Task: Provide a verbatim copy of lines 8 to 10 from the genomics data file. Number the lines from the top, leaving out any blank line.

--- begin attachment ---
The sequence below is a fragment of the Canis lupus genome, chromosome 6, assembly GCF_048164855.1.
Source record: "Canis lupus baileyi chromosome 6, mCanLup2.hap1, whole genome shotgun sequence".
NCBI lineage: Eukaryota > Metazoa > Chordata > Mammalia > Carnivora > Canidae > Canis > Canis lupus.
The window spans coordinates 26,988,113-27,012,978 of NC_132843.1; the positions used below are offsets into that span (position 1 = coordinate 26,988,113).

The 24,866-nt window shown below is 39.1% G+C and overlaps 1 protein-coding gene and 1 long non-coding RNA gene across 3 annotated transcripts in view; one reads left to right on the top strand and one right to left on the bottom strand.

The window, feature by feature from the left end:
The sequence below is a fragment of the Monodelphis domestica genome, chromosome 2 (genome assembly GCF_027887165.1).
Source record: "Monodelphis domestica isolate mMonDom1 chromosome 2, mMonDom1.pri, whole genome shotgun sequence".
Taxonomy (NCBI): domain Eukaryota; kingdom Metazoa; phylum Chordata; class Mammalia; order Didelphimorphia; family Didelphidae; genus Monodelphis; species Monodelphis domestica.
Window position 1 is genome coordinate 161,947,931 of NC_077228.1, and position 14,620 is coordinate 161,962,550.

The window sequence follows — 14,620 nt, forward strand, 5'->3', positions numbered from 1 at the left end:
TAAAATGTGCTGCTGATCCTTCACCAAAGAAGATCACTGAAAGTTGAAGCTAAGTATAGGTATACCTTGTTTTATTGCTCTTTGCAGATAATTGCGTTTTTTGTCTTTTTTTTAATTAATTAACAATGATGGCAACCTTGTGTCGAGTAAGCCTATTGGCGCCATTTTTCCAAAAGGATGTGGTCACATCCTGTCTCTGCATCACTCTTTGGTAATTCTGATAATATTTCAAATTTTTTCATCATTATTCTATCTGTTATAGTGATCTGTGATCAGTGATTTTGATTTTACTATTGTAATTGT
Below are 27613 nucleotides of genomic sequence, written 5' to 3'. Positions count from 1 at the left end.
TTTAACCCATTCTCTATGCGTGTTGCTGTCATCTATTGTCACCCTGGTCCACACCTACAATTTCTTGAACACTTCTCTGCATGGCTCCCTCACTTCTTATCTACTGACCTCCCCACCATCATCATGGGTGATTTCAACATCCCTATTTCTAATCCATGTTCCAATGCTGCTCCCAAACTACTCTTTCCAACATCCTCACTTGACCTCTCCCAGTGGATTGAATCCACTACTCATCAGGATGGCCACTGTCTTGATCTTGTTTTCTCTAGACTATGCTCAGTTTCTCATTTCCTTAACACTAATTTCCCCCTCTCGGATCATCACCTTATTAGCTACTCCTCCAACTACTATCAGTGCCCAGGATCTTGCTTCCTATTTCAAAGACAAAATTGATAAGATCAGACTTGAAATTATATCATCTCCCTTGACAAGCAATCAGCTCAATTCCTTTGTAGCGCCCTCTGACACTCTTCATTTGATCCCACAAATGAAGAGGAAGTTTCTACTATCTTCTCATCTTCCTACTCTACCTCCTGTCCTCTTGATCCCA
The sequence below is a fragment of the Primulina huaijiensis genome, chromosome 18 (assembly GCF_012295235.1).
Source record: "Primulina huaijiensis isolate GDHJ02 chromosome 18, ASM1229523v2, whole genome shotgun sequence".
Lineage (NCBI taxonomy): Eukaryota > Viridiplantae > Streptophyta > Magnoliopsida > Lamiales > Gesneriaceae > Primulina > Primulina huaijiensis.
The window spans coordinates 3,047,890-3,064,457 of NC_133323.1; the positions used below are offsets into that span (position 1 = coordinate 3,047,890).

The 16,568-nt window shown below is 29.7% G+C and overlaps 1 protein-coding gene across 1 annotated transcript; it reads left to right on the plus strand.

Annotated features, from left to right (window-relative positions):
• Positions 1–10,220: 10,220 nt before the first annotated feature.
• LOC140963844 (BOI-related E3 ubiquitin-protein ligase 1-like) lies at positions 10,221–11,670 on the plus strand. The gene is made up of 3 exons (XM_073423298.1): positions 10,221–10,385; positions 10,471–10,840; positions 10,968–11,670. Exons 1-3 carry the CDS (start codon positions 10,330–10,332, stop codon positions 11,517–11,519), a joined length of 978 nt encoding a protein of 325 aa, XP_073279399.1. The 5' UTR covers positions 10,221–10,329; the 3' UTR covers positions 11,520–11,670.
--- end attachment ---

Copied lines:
Source record: "Monodelphis domestica isolate mMonDom1 chromosome 2, mMonDom1.pri, whole genome shotgun sequence".
Taxonomy (NCBI): domain Eukaryota; kingdom Metazoa; phylum Chordata; class Mammalia; order Didelphimorphia; family Didelphidae; genus Monodelphis; species Monodelphis domestica.
Window position 1 is genome coordinate 161,947,931 of NC_077228.1, and position 14,620 is coordinate 161,962,550.